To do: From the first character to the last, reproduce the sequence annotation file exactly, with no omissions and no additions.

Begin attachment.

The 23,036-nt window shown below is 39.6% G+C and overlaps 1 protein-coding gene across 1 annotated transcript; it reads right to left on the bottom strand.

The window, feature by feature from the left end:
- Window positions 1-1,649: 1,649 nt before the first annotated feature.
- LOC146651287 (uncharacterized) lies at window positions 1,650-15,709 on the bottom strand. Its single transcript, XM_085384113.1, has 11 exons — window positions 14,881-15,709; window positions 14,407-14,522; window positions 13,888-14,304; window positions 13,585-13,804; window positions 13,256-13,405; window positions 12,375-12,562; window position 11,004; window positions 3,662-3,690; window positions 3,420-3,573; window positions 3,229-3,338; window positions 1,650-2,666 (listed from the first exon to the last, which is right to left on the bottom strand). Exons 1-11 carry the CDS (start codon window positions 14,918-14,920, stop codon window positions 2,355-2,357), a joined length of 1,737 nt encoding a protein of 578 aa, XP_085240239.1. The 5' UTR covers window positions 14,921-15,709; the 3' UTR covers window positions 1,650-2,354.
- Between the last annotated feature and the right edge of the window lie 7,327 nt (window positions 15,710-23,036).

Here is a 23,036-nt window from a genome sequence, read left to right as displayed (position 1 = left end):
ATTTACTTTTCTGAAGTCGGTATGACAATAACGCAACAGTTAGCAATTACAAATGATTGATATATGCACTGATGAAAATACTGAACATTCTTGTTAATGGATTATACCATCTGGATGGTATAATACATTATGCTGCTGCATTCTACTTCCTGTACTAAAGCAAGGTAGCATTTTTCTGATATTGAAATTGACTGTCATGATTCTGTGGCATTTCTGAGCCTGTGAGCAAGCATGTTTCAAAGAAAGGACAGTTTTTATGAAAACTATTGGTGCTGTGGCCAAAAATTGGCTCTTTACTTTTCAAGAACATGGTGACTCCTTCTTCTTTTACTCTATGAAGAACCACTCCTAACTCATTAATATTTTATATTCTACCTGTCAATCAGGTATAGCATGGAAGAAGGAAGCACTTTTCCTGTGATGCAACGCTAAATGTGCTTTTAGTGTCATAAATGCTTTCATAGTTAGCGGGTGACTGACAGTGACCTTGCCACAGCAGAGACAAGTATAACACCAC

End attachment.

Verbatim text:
The 23,036-nt window shown below is 39.6% G+C and overlaps 1 protein-coding gene across 1 annotated transcript; it reads right to left on the bottom strand.

The window, feature by feature from the left end:
- Window positions 1-1,649: 1,649 nt before the first annotated feature.
- LOC146651287 (uncharacterized) lies at window positions 1,650-15,709 on the bottom strand. Its single transcript, XM_085384113.1, has 11 exons — window positions 14,881-15,709; window positions 14,407-14,522; window positions 13,888-14,304; window positions 13,585-13,804; window positions 13,256-13,405; window positions 12,375-12,562; window position 11,004; window positions 3,662-3,690; window positions 3,420-3,573; window positions 3,229-3,338; window positions 1,650-2,666 (listed from the first exon to the last, which is right to left on the bottom strand). Exons 1-11 carry the CDS (start codon window positions 14,918-14,920, stop codon window positions 2,355-2,357), a joined length of 1,737 nt encoding a protein of 578 aa, XP_085240239.1. The 5' UTR covers window positions 14,921-15,709; the 3' UTR covers window positions 1,650-2,354.
- Between the last annotated feature and the right edge of the window lie 7,327 nt (window positions 15,710-23,036).

Here is a 23,036-nt window from a genome sequence, read left to right as displayed (position 1 = left end):
ATTTACTTTTCTGAAGTCGGTATGACAATAACGCAACAGTTAGCAATTACAAATGATTGATATATGCACTGATGAAAATACTGAACATTCTTGTTAATGGATTATACCATCTGGATGGTATAATACATTATGCTGCTGCATTCTACTTCCTGTACTAAAGCAAGGTAGCATTTTTCTGATATTGAAATTGACTGTCATGATTCTGTGGCATTTCTGAGCCTGTGAGCAAGCATGTTTCAAAGAAAGGACAGTTTTTATGAAAACTATTGGTGCTGTGGCCAAAAATTGGCTCTTTACTTTTCAAGAACATGGTGACTCCTTCTTCTTTTACTCTATGAAGAACCACTCCTAACTCATTAATATTTTATATTCTACCTGTCAATCAGGTATAGCATGGAAGAAGGAAGCACTTTTCCTGTGATGCAACGCTAAATGTGCTTTTAGTGTCATAAATGCTTTCATAGTTAGCGGGTGACTGACAGTGACCTTGCCACAGCAGAGACAAGTATAACACCAC